What is Mesothelioma Cancer?
What is Mesothelioma Cancer? Mesothelioma is a cancer that attacks the mesothelium, which is a thin layer of tissue that envelopes most of the internal organs. Some organs have mesothelium, including the lungs (pleura), abdomen (abdomen), heart (pericardial), and testicles (tunica vaginalis). This cancer is classified as aggressive and many sufferers are not successfully treated.
Mesothelioma most commonly attacks the mesothelium of the lungs (called pleural mesothelioma) and the chest wall. Another type of mesothelioma less commonly encountered is peritoneal mesothelioma, which attacks the mesothelium of the abdominal cavity. Mesothelioma is different from the condition of benign mesothelioma in the chest which is also called solitary fibrous tumor.
Causes of Mesothelioma
Cancer that attacks the organs begins from cell mutations that cause its growth to become uncontrolled until then doubled. Experts still can not confirm the cause of these cell mutations. However, the interaction between lifestyle, derivative and environmental conditions is alleged to be a factor that triggers cancer.
Although the exact cause of mesothelioma is unknown, the major risk factor of mesothelioma is asbestos. This disease is rarely encountered before the commercial use of asbestos begins. Asbestos is a mineral used as a material for making brakes, floors, roofs, and insulation.
Asbestos dust that is inhaled or swallowed will accumulate inside the lungs and abdomen for a long time, usually around 20-50 years, before it eventually develops into mesothelioma. Mesothelioma is also more commonly diagnosed in men than in women, and in people over 65 years of age.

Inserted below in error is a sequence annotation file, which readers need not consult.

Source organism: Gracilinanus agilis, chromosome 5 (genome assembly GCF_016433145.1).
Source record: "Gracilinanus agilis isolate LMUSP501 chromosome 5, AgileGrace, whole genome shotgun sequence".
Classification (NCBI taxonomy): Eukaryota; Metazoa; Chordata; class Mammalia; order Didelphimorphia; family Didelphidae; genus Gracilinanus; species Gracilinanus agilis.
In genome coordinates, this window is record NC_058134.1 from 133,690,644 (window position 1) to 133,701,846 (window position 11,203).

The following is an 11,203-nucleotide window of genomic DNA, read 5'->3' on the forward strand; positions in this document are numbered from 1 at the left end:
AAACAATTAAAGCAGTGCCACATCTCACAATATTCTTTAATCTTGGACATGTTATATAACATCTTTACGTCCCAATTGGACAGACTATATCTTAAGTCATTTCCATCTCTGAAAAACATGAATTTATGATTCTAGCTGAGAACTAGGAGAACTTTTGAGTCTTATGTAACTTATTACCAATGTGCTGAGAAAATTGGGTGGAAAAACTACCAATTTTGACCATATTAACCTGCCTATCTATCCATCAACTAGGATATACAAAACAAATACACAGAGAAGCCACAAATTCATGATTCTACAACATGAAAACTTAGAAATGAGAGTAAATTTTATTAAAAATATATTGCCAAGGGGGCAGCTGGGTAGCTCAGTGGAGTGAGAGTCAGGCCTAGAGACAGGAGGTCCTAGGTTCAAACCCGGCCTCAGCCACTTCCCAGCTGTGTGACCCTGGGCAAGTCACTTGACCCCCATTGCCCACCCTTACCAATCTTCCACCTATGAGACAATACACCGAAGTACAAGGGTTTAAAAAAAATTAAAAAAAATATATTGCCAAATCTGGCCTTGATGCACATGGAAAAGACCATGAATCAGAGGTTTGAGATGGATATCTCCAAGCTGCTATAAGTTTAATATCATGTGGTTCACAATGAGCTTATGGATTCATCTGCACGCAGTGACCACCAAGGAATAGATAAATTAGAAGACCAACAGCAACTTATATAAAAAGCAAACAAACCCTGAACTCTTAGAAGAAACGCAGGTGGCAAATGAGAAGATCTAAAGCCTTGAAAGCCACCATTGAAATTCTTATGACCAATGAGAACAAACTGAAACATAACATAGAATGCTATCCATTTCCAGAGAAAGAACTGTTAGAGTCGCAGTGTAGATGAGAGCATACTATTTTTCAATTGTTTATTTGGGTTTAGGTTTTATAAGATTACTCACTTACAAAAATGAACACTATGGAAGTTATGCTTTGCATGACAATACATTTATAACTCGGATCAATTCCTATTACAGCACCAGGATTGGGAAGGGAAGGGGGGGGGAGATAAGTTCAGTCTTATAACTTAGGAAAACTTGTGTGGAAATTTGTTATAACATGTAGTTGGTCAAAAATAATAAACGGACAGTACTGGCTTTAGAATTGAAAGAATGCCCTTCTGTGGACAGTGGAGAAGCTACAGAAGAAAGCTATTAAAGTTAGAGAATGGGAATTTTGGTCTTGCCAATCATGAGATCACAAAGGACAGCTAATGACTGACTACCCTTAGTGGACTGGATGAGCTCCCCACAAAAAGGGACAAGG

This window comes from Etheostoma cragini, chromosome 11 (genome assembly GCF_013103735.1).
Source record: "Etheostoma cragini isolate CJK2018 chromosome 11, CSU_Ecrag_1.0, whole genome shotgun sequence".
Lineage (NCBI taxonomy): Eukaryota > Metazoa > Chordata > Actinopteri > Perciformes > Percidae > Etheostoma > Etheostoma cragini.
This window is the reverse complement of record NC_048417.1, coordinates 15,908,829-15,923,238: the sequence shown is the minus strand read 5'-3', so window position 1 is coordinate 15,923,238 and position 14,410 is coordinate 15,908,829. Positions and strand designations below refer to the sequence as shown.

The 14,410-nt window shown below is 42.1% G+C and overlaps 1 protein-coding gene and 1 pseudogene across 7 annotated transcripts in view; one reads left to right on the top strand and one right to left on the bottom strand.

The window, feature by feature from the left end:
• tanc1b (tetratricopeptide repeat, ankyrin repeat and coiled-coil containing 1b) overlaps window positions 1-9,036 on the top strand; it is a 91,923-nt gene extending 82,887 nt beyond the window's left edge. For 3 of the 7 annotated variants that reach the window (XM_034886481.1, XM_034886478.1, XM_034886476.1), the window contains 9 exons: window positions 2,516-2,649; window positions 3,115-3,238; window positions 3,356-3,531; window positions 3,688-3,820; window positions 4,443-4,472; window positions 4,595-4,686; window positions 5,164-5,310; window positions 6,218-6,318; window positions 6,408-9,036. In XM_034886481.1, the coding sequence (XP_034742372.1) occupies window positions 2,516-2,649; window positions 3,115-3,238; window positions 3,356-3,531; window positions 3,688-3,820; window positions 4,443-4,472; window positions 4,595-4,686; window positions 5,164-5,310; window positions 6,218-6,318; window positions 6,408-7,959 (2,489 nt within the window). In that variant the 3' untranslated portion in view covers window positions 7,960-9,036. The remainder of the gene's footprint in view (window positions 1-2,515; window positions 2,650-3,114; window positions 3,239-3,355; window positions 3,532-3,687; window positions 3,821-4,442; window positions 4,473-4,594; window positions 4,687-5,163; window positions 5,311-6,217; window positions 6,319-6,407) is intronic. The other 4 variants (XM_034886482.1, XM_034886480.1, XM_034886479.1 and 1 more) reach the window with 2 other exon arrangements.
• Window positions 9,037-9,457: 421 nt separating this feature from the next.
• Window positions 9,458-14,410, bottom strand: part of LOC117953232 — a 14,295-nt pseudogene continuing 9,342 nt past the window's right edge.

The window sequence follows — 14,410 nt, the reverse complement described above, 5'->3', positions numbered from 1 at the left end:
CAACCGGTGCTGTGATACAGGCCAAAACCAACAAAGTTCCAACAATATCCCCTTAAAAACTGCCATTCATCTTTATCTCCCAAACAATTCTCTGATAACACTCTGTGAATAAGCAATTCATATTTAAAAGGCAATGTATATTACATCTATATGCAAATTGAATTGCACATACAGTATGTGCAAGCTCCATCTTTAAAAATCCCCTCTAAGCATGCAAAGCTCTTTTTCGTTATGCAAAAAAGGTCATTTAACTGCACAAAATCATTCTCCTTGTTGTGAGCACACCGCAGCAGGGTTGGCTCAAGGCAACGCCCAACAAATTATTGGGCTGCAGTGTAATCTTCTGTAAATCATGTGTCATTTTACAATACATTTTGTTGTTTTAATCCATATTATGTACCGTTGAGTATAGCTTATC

Some other factors that can trigger this disease, namely:
- An environment where the soil contains asbestos.
- Living in an area or living with someone who has a job related to exposure to Asbestos can also stick to the skin and clothing so as to bring the asbestos into the house or other environment.
- Ever exposed to asbestos or have family members suffering from mesothelioma.
Symptoms of Mesothelioma
Symptoms of mesothelioma may vary based on where the cancer cells are located. Pericardial mesothelioma may cause chest pain and difficulty breathing, while mesothelioma tunica vaginalis will show symptoms of swelling of the testicles.
Pleural mesothelioma has the following symptoms:
- Cough accompanied by unbearable pain.